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The Seven Lives of John Maynard Keynes
by Richard Davenport-Hinesr
WHAT do the Stable Boy of Park Lane, the Soldier of the Baths, the Bootmaker of Bordeaux and the Lift Boy of Vauxhall have in common? They were all men seduced by the economist John Maynard Keynes, whose reputation as one of the most assiduous pick-up artists of his generation has, perhaps unfairly, been eclipsed by his standing as one of the greatest public intellectuals of the 20th century. At least that is the impression given by Richard Davenport-Hines's new biography. Who needs Fifty Shades of Grey when you have the life of Keynes?
Today Keynes is best known as the man whose General Theory revolutionised economics in the 1930s, torpedoing the old reliance on laissez-faire and teaching a generation that governments ought to fight high unemployment by digging out their chequebooks. Keynes the lover is less well known, yet for somebody born into the prim respectability of Victorian Britain in 1883, his sex life is exceptionally thoroughly documented. As a little boy growing up in Cambridge, he loved poring over stamp albums with his father, picking up a taste for collecting and classifying that never deserted him. And as a young man who had developed a taste for homosexuality at Eton and Cambridge, where at one stage he was sleeping simultaneously with two brothers, he filled long lists with details of his conquests.
One of the brothers was the Victorian-smearing writer Lytton Strachey; the other was the Freudian psychoanalyst James Strachey, who admiringly described him as 'Maynard, the iron copulating machine'. But Keynes's performance was not always reliably ferrous. In one of several extraordinary anecdotes, Davenport-Hines reports that Keynes, then a Treasury official, once arranged an orgy with two younger men and one Mrs Anderson, a Brighton doctor's wife. Alas, Anderson was not really the economist's cup of tea. As she kissed and licked him, he lay miserable and unaroused. Only after the two young men joined in, wrote James, did Keynes grow 'warmer, and stirred his legs, and panted a little, and was passionate at last'.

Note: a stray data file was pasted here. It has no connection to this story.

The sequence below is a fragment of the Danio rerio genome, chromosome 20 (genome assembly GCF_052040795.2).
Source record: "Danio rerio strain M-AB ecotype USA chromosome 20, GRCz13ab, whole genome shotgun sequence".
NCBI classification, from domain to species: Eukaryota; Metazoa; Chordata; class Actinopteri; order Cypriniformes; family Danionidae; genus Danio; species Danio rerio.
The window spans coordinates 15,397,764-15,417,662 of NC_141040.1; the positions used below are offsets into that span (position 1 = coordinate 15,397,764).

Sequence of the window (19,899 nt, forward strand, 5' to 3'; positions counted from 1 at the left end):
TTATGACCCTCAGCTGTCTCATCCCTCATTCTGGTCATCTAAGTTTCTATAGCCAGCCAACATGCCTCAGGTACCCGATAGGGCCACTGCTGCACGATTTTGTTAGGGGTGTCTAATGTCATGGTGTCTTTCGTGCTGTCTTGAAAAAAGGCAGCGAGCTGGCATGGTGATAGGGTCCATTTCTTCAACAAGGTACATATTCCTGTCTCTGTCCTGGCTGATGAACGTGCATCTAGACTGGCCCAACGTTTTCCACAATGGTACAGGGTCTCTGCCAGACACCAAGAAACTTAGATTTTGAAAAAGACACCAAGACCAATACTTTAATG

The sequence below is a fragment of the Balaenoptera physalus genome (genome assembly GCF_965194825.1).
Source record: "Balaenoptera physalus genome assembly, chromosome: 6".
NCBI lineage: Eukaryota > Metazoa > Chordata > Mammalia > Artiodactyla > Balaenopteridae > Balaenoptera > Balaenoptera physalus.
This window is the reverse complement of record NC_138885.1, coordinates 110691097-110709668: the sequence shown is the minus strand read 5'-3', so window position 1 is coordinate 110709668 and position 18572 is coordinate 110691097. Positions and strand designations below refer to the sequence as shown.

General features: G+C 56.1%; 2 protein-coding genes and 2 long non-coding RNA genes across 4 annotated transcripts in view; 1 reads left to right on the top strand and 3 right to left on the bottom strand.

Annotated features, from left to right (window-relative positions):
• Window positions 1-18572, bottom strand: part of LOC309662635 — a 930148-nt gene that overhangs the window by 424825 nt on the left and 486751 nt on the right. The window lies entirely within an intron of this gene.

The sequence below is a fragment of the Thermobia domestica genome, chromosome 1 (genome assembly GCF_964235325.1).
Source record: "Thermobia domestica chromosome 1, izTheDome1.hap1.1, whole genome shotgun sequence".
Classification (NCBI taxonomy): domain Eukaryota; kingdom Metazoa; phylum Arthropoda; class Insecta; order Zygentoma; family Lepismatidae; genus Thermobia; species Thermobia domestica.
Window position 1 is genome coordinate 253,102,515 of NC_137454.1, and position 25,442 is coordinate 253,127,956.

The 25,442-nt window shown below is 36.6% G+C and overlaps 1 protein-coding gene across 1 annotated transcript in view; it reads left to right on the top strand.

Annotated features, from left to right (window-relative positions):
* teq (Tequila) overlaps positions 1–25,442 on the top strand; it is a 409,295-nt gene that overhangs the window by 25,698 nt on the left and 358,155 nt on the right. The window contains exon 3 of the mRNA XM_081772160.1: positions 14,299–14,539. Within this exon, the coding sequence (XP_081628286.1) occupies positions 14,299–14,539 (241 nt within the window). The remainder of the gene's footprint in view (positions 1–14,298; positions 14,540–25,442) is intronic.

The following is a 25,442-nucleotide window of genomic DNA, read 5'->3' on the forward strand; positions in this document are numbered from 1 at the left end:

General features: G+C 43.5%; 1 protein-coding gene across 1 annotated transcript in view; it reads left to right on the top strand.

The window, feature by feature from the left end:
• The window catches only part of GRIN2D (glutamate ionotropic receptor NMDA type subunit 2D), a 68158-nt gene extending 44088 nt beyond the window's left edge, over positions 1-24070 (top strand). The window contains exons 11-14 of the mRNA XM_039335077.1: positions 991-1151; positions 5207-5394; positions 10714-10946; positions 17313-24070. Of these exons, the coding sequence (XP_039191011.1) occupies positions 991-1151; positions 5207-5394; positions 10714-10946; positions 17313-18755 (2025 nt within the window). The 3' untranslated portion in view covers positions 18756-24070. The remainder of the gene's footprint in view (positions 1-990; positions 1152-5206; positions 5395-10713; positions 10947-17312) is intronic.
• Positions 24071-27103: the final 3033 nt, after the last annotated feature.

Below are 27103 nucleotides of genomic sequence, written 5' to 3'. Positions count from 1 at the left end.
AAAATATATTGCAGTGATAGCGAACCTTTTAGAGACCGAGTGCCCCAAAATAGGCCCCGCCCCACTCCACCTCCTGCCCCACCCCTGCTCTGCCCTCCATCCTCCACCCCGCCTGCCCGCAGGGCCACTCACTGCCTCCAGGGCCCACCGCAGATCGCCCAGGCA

Is there anything more to this than salacious gossip? Yes, according to Davenport-Hines, an amusing, elegant and provocative writer whose works have included books on the Titanic and the Profumo scandal. As he sees it, Keynes's sex life was not a mere adjunct to the rest of his life, it was his life, a central element of his progressive Liberalism, rooted in a rationalistic, tolerant and optimistic view of the world. Flirtatious and unconventional in the bedroom, Keynes was equally daring and open-minded in the committee room. 'I believe,' he had declared as a student, 'in Woman's Suffrage and the New Mathematical Tripos, in the abolition of the House of Lords and the Sodomy Acts, in cheap weekend tickets, in Heaven and Hell and The Times Book Club.' And it was from this world-view, Davenport-Hines argues, that his economic ideas flowed. In an age when many people still believed in the sanctity of the Sabbath, Keynes even suggested running lotteries in the Sunday papers. In an ideal world, everyone in the country would wake up 'stretching out for the Sunday paper with just a possibility that they had won a small fortune'.